(CBS Miami) — Don’t look now, but the Miami Dolphins have won three of their last five games. And only one of those wins came against what could be considered an NFL punching bag. While those three wins don’t put them anywhere close to contention, they do provide hope in what originally projected to be a joyless — and possibly win-less — season.
The Dolphins started the season with seven losses, basically eliminating themselves from relevance before the season was even half over. Given the state of the roster, it wasn’t exactly a surprise. But worse than the losing was how they lost, at least early on. The Dolphins dropped their first four games by an average of over 34 points. The coaches and players looked overmatched and outclassed. The team seemed rudderless going into the bye week.
The team’s winning ways didn’t kick in after a week of rest, of course. But looking back, something may have clicked during the bye. The Dolphins came within a dropped pass of beating the then 0-5 Washington Redskins in Week 6. While they ultimately lost, they gave themselves a chance to win. The Dolphins followed up an almost-win with two more competitive performances. They were able to hang with both the Buffalo Bills and Pittsburgh Steelers for three quarters, at least on the scoreboard.
All of that is progress.
So by the time the Dolphins knocked off the amazingly inconsistent New York Jets, they were almost due to find the win column. And they have only improved since. The Fins bounced the Jacoby Brissett-less Indianapolis Colts, hung with the Bills again (at least for a half) and surprised the Philadelphia Eagles this past weekend. Only their 41-24 loss to the Cleveland Browns hearkened back to their ugly showing in September.
This hardly seems like a team that’s tanking to improve their position in next year’s NFL Draft, at least not anymore.
“The Dolphins are improving,” according to analyst Brandon Marshall, from Showtime’s Inside The NFL. “From the coach down, the Dolphins are improving.”
Though, as a longtime player, Marshall doesn’t believe in the notion of tanking. “There’s no NFL coach or player that’s trying to tank or sets out to tank. And I don’t think there’s ever been. Maybe above them, from management’s standpoint…”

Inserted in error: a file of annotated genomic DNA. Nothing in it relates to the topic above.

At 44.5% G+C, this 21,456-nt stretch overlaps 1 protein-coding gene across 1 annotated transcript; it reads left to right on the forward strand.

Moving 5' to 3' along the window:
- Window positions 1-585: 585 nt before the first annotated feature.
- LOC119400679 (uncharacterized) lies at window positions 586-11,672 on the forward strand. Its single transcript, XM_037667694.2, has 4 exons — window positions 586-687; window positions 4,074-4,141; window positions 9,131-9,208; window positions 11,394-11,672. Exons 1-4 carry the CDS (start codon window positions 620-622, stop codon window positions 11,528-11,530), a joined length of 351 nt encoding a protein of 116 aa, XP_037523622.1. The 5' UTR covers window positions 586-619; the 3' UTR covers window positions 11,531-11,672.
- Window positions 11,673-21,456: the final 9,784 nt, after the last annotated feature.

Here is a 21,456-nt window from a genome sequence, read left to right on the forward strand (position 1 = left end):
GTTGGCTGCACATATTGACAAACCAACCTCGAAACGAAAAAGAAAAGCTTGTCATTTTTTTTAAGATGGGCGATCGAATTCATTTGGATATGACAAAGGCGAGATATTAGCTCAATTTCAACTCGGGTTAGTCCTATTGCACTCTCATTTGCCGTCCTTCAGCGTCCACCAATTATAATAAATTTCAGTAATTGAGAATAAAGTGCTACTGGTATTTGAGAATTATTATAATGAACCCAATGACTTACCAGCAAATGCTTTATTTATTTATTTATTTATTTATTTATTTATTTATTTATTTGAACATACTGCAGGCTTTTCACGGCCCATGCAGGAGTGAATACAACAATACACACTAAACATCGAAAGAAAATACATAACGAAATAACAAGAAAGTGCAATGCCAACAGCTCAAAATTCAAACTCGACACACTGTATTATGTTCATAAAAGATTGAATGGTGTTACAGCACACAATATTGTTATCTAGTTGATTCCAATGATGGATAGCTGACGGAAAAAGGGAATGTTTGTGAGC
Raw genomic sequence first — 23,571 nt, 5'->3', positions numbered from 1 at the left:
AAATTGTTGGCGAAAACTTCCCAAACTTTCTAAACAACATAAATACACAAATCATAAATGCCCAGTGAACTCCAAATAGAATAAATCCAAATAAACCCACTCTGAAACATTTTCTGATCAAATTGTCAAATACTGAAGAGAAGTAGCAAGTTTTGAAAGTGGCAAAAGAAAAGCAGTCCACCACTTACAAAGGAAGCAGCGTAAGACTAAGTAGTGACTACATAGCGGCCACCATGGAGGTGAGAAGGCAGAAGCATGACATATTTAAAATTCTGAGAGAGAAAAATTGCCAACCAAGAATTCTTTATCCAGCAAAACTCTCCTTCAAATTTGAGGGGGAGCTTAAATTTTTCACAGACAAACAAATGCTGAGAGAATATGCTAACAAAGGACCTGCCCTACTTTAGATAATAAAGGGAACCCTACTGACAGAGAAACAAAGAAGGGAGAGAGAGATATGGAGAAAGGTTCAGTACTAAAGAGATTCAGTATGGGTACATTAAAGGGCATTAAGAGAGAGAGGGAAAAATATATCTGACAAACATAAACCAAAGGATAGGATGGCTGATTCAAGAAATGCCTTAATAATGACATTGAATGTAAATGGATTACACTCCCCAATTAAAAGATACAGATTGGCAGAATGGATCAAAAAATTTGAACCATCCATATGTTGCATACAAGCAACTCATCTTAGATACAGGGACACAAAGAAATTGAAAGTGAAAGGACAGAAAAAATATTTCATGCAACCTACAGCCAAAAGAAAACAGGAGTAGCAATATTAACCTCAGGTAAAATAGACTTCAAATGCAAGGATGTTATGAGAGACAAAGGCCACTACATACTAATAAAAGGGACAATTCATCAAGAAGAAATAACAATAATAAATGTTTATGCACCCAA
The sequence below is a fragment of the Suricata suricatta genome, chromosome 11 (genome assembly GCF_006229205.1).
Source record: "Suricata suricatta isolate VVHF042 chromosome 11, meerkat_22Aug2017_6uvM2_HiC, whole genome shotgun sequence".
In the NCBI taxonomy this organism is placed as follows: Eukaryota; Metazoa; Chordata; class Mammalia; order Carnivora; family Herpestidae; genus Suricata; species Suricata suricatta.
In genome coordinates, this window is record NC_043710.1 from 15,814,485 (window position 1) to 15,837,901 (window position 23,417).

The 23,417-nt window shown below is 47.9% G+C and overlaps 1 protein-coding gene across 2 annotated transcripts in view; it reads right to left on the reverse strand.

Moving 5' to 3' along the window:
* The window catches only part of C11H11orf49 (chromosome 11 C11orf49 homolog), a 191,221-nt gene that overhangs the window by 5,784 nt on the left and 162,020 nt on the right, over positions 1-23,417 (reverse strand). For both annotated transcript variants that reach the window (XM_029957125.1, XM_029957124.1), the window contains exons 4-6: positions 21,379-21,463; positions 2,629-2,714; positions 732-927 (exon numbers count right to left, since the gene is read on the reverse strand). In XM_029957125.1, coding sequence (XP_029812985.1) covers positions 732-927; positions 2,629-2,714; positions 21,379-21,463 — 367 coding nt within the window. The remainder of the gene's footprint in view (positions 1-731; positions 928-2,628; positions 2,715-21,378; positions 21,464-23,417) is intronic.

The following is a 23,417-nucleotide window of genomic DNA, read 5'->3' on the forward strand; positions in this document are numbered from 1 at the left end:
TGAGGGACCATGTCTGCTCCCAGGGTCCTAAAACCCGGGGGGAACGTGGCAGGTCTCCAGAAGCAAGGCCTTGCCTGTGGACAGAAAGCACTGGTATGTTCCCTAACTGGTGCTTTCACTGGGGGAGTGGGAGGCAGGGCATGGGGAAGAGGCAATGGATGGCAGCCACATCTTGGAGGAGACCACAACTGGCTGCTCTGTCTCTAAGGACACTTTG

The decision to start Ryan Fitzpatrick, a flawed journeyman quarterback with a proven upside, over Josh Rosen, a talented but unproven young quarterback, has certainly helped keep the team competitive. While Fitzpatrick has thown almost as many interceptions (11) as touchdowns (13), he’s also put up two 300-plus-yard passing games in the last three weeks. Wide receiver DeVante Parker, who caught seven passes for 159 yards and two touchdowns against the Eagles and seven passes for 135 yards against the Bills has emerged as a big-play threat.
The execution is better. The play-calling has improved. And coach Brian Flores deserves credit for making this team competitive, just as he deserved the blame early in the season, when they weren’t. They’re even fun to watch, as teams with low expectations can sometimes be. Look no further than Sunday’s fake field goal shovel pass for a touchdown in the first half or their comeback in the second half.
Three of the Dolphins’ last four games are win-able, with the Jets and New York Giants on the road followed by the one-win Cincinnati Bengals at home. And their season finale against the hated New England Patriots could become competitive, should the defending Super Bowl champions lock up the AFC East by then and decide to rest starters.
A six-win season is very much in play for these Dolphins. And while that could affect their draft position, it would also show very real progress.
You can catch Brandon Marshall along with Phil Simms, Ray Lewis, Michael Irvin, and host James Brown on Inside The NFL every Tuesday night at 9 p.m. ET/PT on Showtime.